By Isabella @TheWandCarver
Imbolc is a sabbat which is celebrated roundly by most Wiccan folk. As it happens, all the sabbats seem to be celebrated more so by those who identify as Wiccan than any other neo-Pagan group. Witches by and large do not necessarily celebrate sabbats unless they do identify as Wiccan. All that said, the most predominant group of Imbolc celebrants are Irish, past and present. It is not hard to see why… the Goddess any of us identify as being the go-to goddess in an Imbolc celebration is Brigid. And Brigid as many of you may know was the “hook” for the early Catholic church to bring the Celtic/Gaelic Pagans into the church by naming their beloved Goddess as a saint. Whilst the Christians now celebrate Candlemas with St Brigid, we neo-Pagans and Wiccans celebrate Imbolc with our Goddess Brigid. Either way, she is the Goddess of light and beginning 1 February the light shines for the so-called beginning of Spring. I think of it more as a “pre-beginning of Spring”. You might get the oddly determined Bluebell peeking its head through the snow in late February, but Spring proper is still a good bit off.
Still, this is the time of year when the days become noticeably longer… more sunlight, that is! It is not a huge difference at the first, but we start noticing we have a few minutes less darkness now. And that is the promise of ever lengthening days until warmer weather will be back. I am sure many of you like me, are not completely opposed to a moderately warm day as, if you have had to go without heating this winter, as I always do, it can be quite uncomfortable at times. A word of advice – fleece lined leggings!! Oh, and fleece lined tights as well!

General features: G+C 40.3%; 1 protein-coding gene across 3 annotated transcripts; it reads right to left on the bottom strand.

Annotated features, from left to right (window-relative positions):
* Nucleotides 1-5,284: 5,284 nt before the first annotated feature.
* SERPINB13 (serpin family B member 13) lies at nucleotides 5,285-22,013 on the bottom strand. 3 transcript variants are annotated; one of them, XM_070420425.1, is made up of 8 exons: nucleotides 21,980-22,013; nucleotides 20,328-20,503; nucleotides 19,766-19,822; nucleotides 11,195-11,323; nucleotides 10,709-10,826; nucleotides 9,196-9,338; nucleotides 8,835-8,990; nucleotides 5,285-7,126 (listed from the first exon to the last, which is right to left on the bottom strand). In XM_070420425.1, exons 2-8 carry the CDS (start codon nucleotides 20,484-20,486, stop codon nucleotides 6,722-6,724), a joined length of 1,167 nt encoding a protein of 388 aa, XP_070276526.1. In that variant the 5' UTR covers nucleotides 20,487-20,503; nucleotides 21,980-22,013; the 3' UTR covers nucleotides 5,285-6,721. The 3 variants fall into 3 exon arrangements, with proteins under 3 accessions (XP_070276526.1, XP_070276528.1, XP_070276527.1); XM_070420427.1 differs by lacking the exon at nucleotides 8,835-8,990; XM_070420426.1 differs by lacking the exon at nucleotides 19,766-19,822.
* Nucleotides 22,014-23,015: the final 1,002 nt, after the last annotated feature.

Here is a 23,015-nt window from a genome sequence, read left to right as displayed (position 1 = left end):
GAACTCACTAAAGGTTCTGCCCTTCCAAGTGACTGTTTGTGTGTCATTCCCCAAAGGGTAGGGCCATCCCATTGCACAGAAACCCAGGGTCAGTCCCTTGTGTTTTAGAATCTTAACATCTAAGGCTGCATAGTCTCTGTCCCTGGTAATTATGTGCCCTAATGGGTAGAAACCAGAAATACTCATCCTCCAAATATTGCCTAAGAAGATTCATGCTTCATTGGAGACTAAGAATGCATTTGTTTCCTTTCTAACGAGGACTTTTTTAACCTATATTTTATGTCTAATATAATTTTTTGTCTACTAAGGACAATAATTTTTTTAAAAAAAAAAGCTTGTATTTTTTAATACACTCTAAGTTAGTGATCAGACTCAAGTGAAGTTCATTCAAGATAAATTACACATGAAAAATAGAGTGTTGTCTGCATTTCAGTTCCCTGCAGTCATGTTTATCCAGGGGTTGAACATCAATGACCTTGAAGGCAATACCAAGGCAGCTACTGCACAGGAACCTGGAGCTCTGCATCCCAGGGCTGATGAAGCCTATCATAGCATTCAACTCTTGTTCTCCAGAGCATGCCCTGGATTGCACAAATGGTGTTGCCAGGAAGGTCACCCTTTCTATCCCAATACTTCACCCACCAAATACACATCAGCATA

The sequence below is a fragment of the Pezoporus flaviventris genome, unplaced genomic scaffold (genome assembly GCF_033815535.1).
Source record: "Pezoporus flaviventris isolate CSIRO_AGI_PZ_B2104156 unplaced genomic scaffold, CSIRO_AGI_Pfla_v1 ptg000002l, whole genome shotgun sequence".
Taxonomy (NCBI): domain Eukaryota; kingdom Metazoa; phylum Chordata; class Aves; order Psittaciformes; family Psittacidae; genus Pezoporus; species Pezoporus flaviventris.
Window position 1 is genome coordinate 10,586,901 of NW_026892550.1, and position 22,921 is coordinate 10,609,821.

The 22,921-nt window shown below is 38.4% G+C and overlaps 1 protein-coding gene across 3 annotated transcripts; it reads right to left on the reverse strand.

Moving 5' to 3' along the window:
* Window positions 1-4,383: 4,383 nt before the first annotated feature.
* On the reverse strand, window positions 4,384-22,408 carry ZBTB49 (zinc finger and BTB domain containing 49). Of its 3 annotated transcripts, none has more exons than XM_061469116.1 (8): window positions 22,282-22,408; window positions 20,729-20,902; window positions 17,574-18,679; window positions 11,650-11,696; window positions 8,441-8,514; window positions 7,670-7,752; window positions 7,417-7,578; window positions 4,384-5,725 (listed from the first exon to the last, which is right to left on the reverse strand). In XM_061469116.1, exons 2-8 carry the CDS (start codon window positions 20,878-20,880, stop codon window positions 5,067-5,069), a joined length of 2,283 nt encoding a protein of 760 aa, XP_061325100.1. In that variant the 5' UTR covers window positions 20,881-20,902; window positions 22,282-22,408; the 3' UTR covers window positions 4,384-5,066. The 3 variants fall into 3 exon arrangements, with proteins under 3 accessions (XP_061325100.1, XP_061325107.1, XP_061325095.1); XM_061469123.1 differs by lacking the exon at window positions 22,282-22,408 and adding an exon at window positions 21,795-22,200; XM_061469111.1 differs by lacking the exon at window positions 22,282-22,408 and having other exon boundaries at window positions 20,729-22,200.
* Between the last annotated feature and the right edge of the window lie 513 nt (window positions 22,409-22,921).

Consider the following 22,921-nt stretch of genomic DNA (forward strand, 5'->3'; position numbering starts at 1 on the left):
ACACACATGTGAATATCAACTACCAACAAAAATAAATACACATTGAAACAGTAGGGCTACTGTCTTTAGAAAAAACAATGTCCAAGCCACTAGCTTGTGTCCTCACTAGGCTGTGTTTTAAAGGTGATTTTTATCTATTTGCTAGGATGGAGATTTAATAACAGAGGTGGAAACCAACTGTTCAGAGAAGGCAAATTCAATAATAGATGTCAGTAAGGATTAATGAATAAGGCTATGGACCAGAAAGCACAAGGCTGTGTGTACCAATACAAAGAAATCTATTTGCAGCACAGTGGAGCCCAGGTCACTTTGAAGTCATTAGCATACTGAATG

The Gaelic Irish would often leave a bed for Brigid and food and drink so as to receive her blessings should she visit them. And most of you are familiar with the straw Brigid’s Cross. The girls of the town would weave these, and they would hang from doors or above them or in windows for Brigid to see and bless the home it hanged from. Brigid was many times invoked to bless a family’s livestock as well therefore it would never be odd to see a Brigid’s Cross hanging somewhere on a barn.
Imbolc also marked the beginning of the planting/sowing season. Blackthorn begins flowering to produce sloes. It is also the onset of lambing season. To mark the occasion of Imbolc, and what it represented to everyone, fire rituals and festivals and the lighting of candles were and still are today, a custom which has endured the ages. This represented the return of warmth and the increasing power of the Sun over the coming months.
Spring cleaning is a large part of the Imbolc process and we here at the Covenstead are no different, especially with a new baby on the way. Yes, my eldest daughter, Rhiannon, is expecting her first child, a boy, in April! So, it has been a flurry of scrubbing and washing and ridding the house of the Winter cobbies and cat fur tumbleweeds [as we laughingly call them].
Traditional Imbolc eve repast would often include colcannon, dumplings, barmbrack, and in some homes, sowans – which I could never stomach. I think my Scottish ancestry left me short-changed in the ability to like many things they are known for. Not a haggis fan, either. Still, I loved the colcannon which is mashed potatoes with either cabbage or kale mixed in and who doesn’t enjoy a lovely ‘brack?
However you choose to celebrate Imbolc tonight and tomorrow, please do so responsibly and not with others outside your household. Please wear your masks, socially distance, and wash your hands. And obviously be careful with bonfires and candles. I wish everyone the blessings of Brigid and her protection of you and yours for good health and abundance. Many thanks for reading and warmest blessings to all whom this way wander x